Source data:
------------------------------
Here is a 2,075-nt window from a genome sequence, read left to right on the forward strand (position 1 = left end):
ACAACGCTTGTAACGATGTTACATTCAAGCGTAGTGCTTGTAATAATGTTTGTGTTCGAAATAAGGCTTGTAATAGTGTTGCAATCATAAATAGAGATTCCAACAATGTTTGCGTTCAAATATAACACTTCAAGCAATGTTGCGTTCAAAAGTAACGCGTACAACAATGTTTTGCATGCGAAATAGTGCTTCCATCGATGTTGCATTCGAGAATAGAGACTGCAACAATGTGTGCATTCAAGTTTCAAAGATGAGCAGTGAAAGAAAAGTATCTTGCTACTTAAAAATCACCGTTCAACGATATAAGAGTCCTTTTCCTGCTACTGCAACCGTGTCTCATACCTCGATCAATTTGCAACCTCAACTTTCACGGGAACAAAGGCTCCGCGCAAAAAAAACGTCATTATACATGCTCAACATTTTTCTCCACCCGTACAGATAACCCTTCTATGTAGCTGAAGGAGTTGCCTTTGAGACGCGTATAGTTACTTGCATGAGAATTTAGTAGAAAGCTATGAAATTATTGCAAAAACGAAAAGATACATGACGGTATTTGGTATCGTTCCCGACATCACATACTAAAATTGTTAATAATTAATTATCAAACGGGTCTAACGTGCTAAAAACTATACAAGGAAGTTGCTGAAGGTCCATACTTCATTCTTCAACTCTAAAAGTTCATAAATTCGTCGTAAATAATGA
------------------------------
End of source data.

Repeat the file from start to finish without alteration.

Here is a 2,075-nt window from a genome sequence, read left to right on the forward strand (position 1 = left end):
ACAACGCTTGTAACGATGTTACATTCAAGCGTAGTGCTTGTAATAATGTTTGTGTTCGAAATAAGGCTTGTAATAGTGTTGCAATCATAAATAGAGATTCCAACAATGTTTGCGTTCAAATATAACACTTCAAGCAATGTTGCGTTCAAAAGTAACGCGTACAACAATGTTTTGCATGCGAAATAGTGCTTCCATCGATGTTGCATTCGAGAATAGAGACTGCAACAATGTGTGCATTCAAGTTTCAAAGATGAGCAGTGAAAGAAAAGTATCTTGCTACTTAAAAATCACCGTTCAACGATATAAGAGTCCTTTTCCTGCTACTGCAACCGTGTCTCATACCTCGATCAATTTGCAACCTCAACTTTCACGGGAACAAAGGCTCCGCGCAAAAAAAACGTCATTATACATGCTCAACATTTTTCTCCACCCGTACAGATAACCCTTCTATGTAGCTGAAGGAGTTGCCTTTGAGACGCGTATAGTTACTTGCATGAGAATTTAGTAGAAAGCTATGAAATTATTGCAAAAACGAAAAGATACATGACGGTATTTGGTATCGTTCCCGACATCACATACTAAAATTGTTAATAATTAATTATCAAACGGGTCTAACGTGCTAAAAACTATACAAGGAAGTTGCTGAAGGTCCATACTTCATTCTTCAACTCTAAAAGTTCATAAATTCGTCGTAAATAATGA